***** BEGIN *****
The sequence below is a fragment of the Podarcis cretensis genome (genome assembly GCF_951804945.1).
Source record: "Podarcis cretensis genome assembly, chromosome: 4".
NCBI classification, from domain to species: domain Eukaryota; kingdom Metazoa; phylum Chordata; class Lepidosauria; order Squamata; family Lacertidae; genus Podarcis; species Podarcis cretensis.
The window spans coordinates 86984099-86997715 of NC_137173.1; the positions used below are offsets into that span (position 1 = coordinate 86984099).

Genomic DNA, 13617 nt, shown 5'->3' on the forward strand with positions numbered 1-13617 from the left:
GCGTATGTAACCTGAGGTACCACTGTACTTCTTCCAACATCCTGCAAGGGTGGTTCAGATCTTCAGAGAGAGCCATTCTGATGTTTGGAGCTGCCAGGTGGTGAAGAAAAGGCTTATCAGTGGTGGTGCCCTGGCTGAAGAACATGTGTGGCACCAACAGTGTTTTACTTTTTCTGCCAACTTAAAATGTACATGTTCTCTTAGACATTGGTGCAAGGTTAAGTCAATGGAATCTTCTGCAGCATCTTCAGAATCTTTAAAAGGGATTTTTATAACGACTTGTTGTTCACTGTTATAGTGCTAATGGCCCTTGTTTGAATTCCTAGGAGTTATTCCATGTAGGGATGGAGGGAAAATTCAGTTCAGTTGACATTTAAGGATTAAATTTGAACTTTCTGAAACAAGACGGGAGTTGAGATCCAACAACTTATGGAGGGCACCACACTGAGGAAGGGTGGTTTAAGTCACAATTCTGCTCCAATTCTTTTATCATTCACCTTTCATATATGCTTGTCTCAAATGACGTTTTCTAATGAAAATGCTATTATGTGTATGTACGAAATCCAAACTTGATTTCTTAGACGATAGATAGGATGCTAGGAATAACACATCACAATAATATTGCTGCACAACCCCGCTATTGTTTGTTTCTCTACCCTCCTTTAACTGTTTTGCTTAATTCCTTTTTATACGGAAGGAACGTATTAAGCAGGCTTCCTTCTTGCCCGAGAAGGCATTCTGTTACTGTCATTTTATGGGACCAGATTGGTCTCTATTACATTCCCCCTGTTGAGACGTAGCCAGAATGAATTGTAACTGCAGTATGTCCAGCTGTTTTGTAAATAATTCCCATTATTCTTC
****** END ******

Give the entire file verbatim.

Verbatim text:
The sequence below is a fragment of the Podarcis cretensis genome (genome assembly GCF_951804945.1).
Source record: "Podarcis cretensis genome assembly, chromosome: 4".
NCBI classification, from domain to species: domain Eukaryota; kingdom Metazoa; phylum Chordata; class Lepidosauria; order Squamata; family Lacertidae; genus Podarcis; species Podarcis cretensis.
The window spans coordinates 86984099-86997715 of NC_137173.1; the positions used below are offsets into that span (position 1 = coordinate 86984099).

Genomic DNA, 13617 nt, shown 5'->3' on the forward strand with positions numbered 1-13617 from the left:
GCGTATGTAACCTGAGGTACCACTGTACTTCTTCCAACATCCTGCAAGGGTGGTTCAGATCTTCAGAGAGAGCCATTCTGATGTTTGGAGCTGCCAGGTGGTGAAGAAAAGGCTTATCAGTGGTGGTGCCCTGGCTGAAGAACATGTGTGGCACCAACAGTGTTTTACTTTTTCTGCCAACTTAAAATGTACATGTTCTCTTAGACATTGGTGCAAGGTTAAGTCAATGGAATCTTCTGCAGCATCTTCAGAATCTTTAAAAGGGATTTTTATAACGACTTGTTGTTCACTGTTATAGTGCTAATGGCCCTTGTTTGAATTCCTAGGAGTTATTCCATGTAGGGATGGAGGGAAAATTCAGTTCAGTTGACATTTAAGGATTAAATTTGAACTTTCTGAAACAAGACGGGAGTTGAGATCCAACAACTTATGGAGGGCACCACACTGAGGAAGGGTGGTTTAAGTCACAATTCTGCTCCAATTCTTTTATCATTCACCTTTCATATATGCTTGTCTCAAATGACGTTTTCTAATGAAAATGCTATTATGTGTATGTACGAAATCCAAACTTGATTTCTTAGACGATAGATAGGATGCTAGGAATAACACATCACAATAATATTGCTGCACAACCCCGCTATTGTTTGTTTCTCTACCCTCCTTTAACTGTTTTGCTTAATTCCTTTTTATACGGAAGGAACGTATTAAGCAGGCTTCCTTCTTGCCCGAGAAGGCATTCTGTTACTGTCATTTTATGGGACCAGATTGGTCTCTATTACATTCCCCCTGTTGAGACGTAGCCAGAATGAATTGTAACTGCAGTATGTCCAGCTGTTTTGTAAATAATTCCCATTATTCTTC